One evening, in my first year at King’s, I was sitting at my desk, amazingly doing some work, when I was suddenly unable to see out of my right eye. It was as if a bottle of drawing ink had been poured into the eyeball. Various ideas flooded into my imagination, almost as rapidly as the real substance into my sight. Blind panic took control. I ran down Champion Hill and across Denmark Hill, straight into the Hospital, I would guess in under sixty seconds. Arriving at Accident and Emergency, I was greeted by the ubiquitous unsympathetic gaze of a receptionist:
    “What’s your problem?”
    “I can’t see out of my right eye.”
    “Who sent you here?”
    “I did.”
    “Did you contact your GP?”
    “Listen, I’m an outpatient here and I’m diabetic” (magic words).
    “Oh, I see, do you know your Hospital Number by any chance?”
    “Yes, A153034.”
    “Fantastic. Ah, Mr Vicat. I see from your notes that retinopathy has been noted. I’ll get someone to attend to you.”

    A doctor duly appeared and informed me that I had had a haemorrhage and that nothing could be done until it had cleared enough to see what damage had occurred. I was put under the care of Mr E.W.G. Davies, a short, wire-rimmed-bepectacled man with whispy grey hair, twinkly beaming eyes and an everlasting supply of Fox’s Glacier Mints stuffed into his white coat. I found this ironic, seeing that the majority of his patients were diabetic! During one of his consultations in my second year he asked me about my life. I told him that I was living in Kensal Rise; that I cycled into King’s College in the Strand every day; that I played squash; and that I drank moderately (I’m sure he didn’t fall for this). His response was that I should stop burn-ups on the Edgeware Road, that I should avoid squash, moderate my alcohol intake, and that I should shun aerobic exercise or anything that would make me red in the face. If I did not heed his words, I would be blind by the time I reached twenty-three.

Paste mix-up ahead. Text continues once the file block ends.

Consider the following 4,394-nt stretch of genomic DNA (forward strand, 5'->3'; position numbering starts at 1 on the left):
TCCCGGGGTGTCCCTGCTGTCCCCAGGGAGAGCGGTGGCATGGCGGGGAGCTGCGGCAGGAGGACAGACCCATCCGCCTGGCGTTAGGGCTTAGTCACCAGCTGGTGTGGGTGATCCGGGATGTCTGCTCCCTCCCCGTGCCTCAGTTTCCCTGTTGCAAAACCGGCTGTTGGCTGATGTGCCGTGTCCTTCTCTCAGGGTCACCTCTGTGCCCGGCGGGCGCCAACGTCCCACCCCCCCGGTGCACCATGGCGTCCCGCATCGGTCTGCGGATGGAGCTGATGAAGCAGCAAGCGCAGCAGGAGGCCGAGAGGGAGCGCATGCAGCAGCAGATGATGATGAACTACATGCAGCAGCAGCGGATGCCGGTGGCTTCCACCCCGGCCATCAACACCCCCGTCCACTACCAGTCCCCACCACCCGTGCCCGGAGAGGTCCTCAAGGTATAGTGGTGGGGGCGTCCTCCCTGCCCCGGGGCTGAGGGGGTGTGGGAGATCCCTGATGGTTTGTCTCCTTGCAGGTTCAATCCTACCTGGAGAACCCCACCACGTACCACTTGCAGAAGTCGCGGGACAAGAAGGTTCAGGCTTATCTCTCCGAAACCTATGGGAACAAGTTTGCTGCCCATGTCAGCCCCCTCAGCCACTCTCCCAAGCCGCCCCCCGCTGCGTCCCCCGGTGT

“Thank you” I said. “Do you realise that in one sentence you have ruled out all the finer points of living?”